In tackling the shortcomings in the planning process we are not changing PPG6. But we will review its effectiveness. We want to see how well it is working and, if need be, we will clarify and improve the policy.

PPG6 is a positive, proactive policy which seeks to focus appropriate development in town centres.

We want town centres to be the location of choice.

We want to harness growth to revitalise our city, town, district and local centres.

This meets all our aims - urban renaissance, social inclusion and a more sustainable pattern of development.

Let me reassure you of one thing in this period of radical change. We will continue to provide you with a strong, clear, positive policy framework. And we will enforce it firmly, consistently and fairly.

But above all, we need to change the way we plan. And our policy for town centres illustrates this. We need to move from a negative, regulatory and reactive approach to town centre planning to a positive, proactive one.

We need to change the culture of planning and the way it is perceived. We need to create an environment where we encourage the right development in the right place.

Urban Design

Encouraging investment in town centres is just the start. You have a key role to play. Developing large town centre schemes is a significant urban design challenge.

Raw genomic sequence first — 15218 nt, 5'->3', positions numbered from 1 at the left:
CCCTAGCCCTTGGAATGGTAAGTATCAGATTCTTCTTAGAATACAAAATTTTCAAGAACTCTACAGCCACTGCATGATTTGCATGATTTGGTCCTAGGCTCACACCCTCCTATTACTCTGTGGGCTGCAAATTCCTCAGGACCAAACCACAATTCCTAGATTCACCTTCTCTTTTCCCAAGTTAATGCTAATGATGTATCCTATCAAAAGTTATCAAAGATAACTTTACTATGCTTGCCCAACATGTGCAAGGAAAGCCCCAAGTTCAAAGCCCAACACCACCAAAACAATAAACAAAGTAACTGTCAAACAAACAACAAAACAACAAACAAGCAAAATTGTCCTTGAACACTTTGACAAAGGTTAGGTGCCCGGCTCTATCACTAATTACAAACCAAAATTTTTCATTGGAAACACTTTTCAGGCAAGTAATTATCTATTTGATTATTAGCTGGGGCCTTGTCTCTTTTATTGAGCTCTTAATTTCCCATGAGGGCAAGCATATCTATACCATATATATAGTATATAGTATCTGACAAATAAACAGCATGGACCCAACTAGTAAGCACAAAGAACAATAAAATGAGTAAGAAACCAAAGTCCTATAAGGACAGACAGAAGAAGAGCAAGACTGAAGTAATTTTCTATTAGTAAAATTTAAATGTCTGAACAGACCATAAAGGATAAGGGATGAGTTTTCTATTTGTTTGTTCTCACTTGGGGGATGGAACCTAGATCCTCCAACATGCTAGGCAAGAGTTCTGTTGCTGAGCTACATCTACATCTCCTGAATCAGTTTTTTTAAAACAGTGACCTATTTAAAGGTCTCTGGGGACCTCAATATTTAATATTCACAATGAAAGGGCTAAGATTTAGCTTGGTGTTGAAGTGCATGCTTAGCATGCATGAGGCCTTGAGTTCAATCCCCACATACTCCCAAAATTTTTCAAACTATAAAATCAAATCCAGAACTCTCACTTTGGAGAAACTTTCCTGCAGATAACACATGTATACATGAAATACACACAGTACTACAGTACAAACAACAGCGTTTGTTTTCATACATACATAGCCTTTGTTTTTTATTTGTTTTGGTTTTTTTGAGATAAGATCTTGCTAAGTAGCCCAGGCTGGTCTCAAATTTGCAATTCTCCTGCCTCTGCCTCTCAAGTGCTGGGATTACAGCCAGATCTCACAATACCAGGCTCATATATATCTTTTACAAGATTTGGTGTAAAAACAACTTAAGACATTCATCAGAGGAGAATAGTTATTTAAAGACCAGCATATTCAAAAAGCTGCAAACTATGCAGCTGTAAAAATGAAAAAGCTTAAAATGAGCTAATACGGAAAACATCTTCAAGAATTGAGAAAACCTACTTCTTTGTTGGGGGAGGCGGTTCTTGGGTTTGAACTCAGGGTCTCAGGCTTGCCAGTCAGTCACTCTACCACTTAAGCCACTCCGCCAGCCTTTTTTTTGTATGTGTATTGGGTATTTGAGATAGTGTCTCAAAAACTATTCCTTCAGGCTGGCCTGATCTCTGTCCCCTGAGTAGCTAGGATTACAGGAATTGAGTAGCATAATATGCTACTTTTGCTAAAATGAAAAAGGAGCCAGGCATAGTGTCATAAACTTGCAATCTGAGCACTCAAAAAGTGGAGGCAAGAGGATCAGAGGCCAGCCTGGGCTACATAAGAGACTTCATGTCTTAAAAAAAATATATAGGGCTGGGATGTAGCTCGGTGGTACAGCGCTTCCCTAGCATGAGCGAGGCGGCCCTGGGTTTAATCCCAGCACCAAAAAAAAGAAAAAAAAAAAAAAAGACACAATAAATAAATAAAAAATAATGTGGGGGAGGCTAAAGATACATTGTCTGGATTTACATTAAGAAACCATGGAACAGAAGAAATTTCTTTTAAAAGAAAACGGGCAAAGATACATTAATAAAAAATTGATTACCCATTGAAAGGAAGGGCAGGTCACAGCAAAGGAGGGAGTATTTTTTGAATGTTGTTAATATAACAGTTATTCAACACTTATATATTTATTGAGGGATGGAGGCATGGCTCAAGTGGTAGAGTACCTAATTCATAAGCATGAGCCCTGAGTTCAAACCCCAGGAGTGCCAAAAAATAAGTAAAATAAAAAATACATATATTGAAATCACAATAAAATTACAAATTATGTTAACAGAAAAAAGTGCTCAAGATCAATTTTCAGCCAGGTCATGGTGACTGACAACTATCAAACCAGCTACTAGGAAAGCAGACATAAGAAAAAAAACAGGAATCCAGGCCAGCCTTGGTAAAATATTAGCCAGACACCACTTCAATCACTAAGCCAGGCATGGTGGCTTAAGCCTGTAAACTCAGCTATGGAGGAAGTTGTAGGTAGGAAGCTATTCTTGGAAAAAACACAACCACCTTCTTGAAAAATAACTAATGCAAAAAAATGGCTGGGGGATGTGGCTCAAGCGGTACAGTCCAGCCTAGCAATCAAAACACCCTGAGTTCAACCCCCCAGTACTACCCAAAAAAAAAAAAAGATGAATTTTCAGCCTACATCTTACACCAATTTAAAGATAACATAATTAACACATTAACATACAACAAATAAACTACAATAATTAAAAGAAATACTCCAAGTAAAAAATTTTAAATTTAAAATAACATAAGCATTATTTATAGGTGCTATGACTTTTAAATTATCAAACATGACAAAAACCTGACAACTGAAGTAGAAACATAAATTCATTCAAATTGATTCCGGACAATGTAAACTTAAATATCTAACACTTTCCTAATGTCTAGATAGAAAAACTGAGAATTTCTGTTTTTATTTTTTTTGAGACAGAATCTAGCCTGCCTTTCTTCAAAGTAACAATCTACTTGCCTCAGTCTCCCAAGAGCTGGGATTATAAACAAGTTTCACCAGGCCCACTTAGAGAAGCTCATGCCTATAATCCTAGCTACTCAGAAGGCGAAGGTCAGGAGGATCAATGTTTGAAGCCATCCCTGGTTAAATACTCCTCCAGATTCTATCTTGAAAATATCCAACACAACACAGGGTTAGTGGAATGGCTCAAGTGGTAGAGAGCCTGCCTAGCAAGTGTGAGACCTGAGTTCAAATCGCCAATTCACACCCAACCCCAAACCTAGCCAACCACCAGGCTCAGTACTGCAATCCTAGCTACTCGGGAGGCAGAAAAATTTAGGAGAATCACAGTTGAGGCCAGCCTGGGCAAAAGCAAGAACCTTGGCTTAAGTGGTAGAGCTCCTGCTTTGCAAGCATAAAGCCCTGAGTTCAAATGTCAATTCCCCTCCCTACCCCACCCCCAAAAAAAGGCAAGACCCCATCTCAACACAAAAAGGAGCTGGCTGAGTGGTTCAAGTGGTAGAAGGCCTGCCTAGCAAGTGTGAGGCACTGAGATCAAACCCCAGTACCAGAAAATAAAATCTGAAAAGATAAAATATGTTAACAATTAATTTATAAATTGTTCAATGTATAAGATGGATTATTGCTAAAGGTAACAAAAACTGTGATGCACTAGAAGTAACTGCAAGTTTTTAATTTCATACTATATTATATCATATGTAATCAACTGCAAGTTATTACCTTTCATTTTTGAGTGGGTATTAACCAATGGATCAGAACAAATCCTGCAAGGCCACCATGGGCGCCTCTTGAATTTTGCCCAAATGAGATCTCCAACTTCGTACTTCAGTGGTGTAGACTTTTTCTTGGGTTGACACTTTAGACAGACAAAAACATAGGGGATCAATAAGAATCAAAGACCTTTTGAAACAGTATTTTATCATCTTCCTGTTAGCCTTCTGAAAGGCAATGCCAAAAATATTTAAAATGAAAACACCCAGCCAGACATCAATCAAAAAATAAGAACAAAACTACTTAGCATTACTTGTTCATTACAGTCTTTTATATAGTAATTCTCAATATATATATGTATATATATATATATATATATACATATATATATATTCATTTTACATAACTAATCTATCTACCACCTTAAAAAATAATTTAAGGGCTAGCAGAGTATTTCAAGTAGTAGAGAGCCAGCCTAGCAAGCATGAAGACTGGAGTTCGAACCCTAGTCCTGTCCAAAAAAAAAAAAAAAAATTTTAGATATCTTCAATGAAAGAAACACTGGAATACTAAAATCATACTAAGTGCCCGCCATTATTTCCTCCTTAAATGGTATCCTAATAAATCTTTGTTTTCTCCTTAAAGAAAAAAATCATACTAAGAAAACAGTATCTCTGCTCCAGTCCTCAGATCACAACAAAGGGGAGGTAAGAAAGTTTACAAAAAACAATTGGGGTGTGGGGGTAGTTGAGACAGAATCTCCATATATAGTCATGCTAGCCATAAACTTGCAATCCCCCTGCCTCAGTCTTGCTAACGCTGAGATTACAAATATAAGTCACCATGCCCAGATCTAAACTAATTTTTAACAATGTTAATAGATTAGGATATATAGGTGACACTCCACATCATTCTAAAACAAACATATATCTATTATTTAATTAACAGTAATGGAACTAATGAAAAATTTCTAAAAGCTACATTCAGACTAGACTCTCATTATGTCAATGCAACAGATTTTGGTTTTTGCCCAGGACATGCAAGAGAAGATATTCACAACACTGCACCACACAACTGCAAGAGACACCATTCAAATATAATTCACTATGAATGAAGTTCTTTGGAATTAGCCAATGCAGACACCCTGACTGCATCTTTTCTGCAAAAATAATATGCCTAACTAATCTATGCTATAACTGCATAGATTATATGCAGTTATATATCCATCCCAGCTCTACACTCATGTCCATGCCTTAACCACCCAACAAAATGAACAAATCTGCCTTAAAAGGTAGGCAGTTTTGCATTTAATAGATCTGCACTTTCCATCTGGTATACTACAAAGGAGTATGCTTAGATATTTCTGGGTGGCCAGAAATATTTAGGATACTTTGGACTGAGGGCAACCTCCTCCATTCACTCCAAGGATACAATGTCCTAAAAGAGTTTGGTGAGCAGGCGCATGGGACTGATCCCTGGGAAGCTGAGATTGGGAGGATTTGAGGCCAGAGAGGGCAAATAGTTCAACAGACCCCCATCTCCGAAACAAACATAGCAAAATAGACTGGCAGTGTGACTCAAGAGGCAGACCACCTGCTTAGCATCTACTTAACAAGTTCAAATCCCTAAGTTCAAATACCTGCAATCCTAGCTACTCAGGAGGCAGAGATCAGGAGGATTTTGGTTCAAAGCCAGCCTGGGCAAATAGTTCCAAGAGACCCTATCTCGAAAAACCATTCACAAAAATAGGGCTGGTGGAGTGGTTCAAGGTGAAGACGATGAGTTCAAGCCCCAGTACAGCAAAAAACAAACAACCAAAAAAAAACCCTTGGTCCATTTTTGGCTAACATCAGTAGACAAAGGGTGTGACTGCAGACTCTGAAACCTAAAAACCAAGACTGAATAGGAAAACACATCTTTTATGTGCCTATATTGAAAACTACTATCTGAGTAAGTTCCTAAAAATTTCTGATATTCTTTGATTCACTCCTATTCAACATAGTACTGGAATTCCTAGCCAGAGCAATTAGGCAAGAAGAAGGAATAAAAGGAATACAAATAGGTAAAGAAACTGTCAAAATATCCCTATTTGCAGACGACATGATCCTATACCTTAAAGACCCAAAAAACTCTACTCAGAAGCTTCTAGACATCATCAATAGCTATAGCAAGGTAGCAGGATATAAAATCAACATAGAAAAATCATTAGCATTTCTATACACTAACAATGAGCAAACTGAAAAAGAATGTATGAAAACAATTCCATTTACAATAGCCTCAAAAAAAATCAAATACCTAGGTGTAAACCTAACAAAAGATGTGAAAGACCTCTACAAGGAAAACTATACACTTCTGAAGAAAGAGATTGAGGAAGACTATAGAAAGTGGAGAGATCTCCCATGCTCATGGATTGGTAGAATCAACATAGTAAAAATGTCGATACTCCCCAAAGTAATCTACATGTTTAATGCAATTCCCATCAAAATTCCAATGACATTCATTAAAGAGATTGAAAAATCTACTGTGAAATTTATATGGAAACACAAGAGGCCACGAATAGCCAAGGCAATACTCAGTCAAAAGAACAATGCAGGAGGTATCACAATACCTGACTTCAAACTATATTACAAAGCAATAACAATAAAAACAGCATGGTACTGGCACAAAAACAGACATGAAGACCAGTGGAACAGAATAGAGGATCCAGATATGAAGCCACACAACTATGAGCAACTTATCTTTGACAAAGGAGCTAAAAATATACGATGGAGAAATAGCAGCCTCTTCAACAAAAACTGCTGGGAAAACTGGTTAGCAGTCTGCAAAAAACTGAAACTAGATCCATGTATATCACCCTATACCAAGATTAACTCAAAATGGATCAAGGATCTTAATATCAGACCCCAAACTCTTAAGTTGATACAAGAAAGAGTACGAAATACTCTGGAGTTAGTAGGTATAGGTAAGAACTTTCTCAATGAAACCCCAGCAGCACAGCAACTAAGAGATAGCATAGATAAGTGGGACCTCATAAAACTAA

Big town centre schemes will need a masterplan. This will help streamline the planning process, provide a framework for land assembly, as well as promote good urban design.

The last thing I want to do is to have to call in major schemes on design grounds. But developments must grasp the importance of good urban design. Your initiative to promote greater awareness of the urban design implications of new shopping centres is welcome.

People want developments on a human scale, that relate to their town - not something that landed from out of town. They want something special, something that builds on the uniqueness of their town.

They want something that was designed for them not pulled from some standard box.

Creating Vital and Viable Town Centres - Town Centre Management and Business Improvement Districts

We hope that the lessons learnt by the best councils - the Beacon Councils for Town Centre Regeneration - Birmingham, Croydon, Gravesend, Nottingham, Reading and Shrewsbury - can be disseminated to the rest.